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Why the U.S. Air Force Is Still In Love with the F-35

F-35 Cornerstone
Capt. Andrew Olson, F-35 Demonstration Team commander, climbs out of an F-35A Lightning II following an aerial performance during the 2019 Wings Over Wayne Airshow April 27, 2019, at Seymour Johnson Air Force Base, N.C. During the two-day event, more than 200,000 air show guests attended the WOW Airshow. (U.S. Air Force photo by Senior Airman Alexander Cook).

The state-of-the-art Lockheed Martin F-35 Lightning II has its share of critics, but its supporters have been especially vocal in recent weeks.

Last month, during a news conference at the Air Force Association’s Aerospace Warfare Symposium, the Air Force chief countered any claim that the Air Force has admitted the F-35 program has been a failure.

Gen. Charles Q. Brown, Jr., who is currently chief of staff of the U.S. Air Force, said during the Feb. 25 event that the service remains completely committed to the fifth-generation fighter and countered news reports that questioned the future of the program and U.S. military confidence in the platform. When asked directly if the program was a “failure,” Brown reaffirmed that certainly wasn’t the case.

“The F-35 is a cornerstone of our [tactical aircraft] capability and for our fighter capability,” Brown explained according to a report from DefenseOne.

The issue had come up after Brown noted that the U.S. Air Force would consider buying a newly-designed fighter to replace the aging F-16. It didn’t take long from there for some media outlets to jump on a story that the F-35 was a failure. MSNBC’s Brian Williams even spent nearly three minutes questioning the future of the program.

Total Confidence in F-35

Since then Brown has doubled down that the U.S. Air Force will not take money to fund other programs, including the Next Generation Air Dominance (NGAD) platform. Brown has further confirmed the Air Force is committed to the original order of 1,763 F-35As, the conventional take-off and landing variant of the Joint Strike Fighter.

In an op-ed from Lockheed Martin posted to BreakingDefense.com, the company denoted that the program is mature and growing, and provides vital interoperability with a total of thirteen U.S. allies and partners, and ensures air dominance while enabling critical joint capabilities. It isn’t just a fighter jet, the website added; it is a powerful force multiplier.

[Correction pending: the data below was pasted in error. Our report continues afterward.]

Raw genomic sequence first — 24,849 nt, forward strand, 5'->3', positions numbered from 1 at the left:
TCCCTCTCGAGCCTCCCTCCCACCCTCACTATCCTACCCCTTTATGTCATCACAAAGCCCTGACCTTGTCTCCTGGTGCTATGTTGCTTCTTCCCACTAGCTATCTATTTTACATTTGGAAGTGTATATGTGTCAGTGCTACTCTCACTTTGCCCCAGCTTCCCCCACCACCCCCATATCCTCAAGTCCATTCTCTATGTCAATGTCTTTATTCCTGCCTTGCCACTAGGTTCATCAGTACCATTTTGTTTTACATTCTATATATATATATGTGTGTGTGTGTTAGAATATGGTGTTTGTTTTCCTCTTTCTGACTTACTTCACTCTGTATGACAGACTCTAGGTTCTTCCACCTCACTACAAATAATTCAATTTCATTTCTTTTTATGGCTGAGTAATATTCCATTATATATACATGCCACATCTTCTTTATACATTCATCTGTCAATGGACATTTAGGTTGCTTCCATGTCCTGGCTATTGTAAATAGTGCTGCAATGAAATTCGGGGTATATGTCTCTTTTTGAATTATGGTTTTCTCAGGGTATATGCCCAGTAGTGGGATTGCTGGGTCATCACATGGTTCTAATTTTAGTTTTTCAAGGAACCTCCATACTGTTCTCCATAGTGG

Lockheed Martin has delivered more than 620 F-35s, while the fleet of aircraft has surpassed more than 365,000 flight hours. To date, the platform is operational with ten services worldwide; and six services, including the U.S. Air Force, have even employed the F-35 in operational missions including combat.

F-35: A Jobs Creator 

In addition to the capabilities of the F-35, the prime contractor also noted that the program has created more than 254,000 direct and indirect high-paying, high-tech jobs for American workers across the country and abroad. In the process, the program has generated more than $49 billion annually in economic impact. In addition, the F-35 program teams with nearly 1,900 U.S. suppliers – including more than 1,000 small business suppliers – in forty-five states and Puerto Rico.

The prime contractor has also continued to lead efforts to drive down the cost of the F-35 while providing fifth-generation capability at the same or less cost of fourth-generation aircraft.

Over the past five years, Lockheed Martin has successfully reduced its portion of the F-35 cost per flight hour by 40 percent, lowering the cost for F-35 customers around the globe.

It isn’t just the aircraft’s maker that has such confidence in the platform. In addition, to Brown, Acting Secretary of the Air Force John Roth called the F-35 the Air Force’s “core airplane going forward.”

Peter Suciu is a Michigan-based writer who has contributed to more than four dozen magazines, newspapers and websites. He regularly writes about military small arms, and is the author of several books on military headgear including A Gallery of Military Headdress, which is available on Amazon.com.

Written By

Peter Suciu is a Michigan-based writer who has contributed to more than four dozen magazines, newspapers and websites. He is the author of several books on military headgear including A Gallery of Military Headdress, which is available on Amazon.com.

1 Comment

1 Comment

  1. Sailorcurt

    March 17, 2021 at 9:02 am

    News headline in 2 years: “Retired US Air Force Chief if Staff Gen. Charles Q. Brown, Jr. accepts position with Lockheed Martin as a military consultant for $1.2M per year”

    When you want to know what the Air Force thinks about something, you don’t ask the General. That’s a political position and you’re going to get a political answer. If you want to know about what the Air Force thinks about something, ask the Pilots, the Aircrew, The Ground Crew, the Technicians.

    That’s the Air Force…not some guy who got where he is by knowing the right people and kissing the right buttocks.

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